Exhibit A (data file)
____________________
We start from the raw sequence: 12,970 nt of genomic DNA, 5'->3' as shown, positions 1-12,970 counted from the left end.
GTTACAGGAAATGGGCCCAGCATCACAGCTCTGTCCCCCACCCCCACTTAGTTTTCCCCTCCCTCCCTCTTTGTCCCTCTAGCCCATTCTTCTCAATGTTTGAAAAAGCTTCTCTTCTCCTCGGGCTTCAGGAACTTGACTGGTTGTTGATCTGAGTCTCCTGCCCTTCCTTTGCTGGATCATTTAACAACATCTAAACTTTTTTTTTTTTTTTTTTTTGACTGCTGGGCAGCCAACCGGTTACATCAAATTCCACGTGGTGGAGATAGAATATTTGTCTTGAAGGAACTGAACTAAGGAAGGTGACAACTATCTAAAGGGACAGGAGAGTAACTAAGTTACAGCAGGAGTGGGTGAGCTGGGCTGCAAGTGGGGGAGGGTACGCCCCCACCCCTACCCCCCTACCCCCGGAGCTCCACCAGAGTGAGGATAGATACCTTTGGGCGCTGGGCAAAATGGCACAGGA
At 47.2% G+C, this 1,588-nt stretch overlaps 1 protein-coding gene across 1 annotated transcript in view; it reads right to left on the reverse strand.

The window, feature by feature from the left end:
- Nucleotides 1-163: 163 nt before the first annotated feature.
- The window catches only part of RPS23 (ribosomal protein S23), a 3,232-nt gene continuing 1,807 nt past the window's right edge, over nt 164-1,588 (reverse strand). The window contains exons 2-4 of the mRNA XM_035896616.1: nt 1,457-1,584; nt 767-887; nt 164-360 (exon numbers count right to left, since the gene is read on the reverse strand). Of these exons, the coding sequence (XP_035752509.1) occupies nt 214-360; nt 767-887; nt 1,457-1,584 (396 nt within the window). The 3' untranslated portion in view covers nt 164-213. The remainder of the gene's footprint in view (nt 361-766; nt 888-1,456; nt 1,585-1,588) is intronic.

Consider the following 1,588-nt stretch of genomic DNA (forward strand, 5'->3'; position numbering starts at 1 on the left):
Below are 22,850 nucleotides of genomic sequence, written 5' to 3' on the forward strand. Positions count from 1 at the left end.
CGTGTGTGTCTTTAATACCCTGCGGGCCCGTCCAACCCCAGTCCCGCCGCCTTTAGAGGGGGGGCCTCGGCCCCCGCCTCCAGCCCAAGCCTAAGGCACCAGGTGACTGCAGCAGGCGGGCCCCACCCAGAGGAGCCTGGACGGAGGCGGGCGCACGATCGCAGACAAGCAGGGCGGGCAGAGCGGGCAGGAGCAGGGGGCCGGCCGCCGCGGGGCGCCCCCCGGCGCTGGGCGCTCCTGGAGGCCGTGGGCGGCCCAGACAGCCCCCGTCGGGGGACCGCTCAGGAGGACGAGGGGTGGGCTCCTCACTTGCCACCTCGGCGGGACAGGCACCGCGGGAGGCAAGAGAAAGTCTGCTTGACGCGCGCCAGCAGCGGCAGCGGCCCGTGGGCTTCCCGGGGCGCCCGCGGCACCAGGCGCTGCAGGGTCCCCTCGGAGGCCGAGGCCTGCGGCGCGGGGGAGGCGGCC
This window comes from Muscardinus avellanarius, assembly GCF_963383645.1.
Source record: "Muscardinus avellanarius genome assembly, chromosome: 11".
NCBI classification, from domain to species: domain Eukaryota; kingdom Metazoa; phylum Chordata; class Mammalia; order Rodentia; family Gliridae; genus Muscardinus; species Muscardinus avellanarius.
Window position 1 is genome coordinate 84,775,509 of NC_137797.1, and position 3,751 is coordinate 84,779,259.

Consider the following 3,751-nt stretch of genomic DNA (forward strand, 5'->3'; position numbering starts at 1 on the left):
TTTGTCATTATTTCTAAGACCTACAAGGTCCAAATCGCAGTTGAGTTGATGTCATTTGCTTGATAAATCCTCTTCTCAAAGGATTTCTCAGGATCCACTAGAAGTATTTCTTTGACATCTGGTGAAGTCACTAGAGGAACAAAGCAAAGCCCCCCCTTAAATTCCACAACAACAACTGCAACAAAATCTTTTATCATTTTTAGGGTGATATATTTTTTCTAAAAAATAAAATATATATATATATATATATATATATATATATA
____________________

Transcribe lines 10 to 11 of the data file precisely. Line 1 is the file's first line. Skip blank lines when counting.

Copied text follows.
This window comes from Muscardinus avellanarius, assembly GCF_963383645.1.
Source record: "Muscardinus avellanarius genome assembly, chromosome: 11".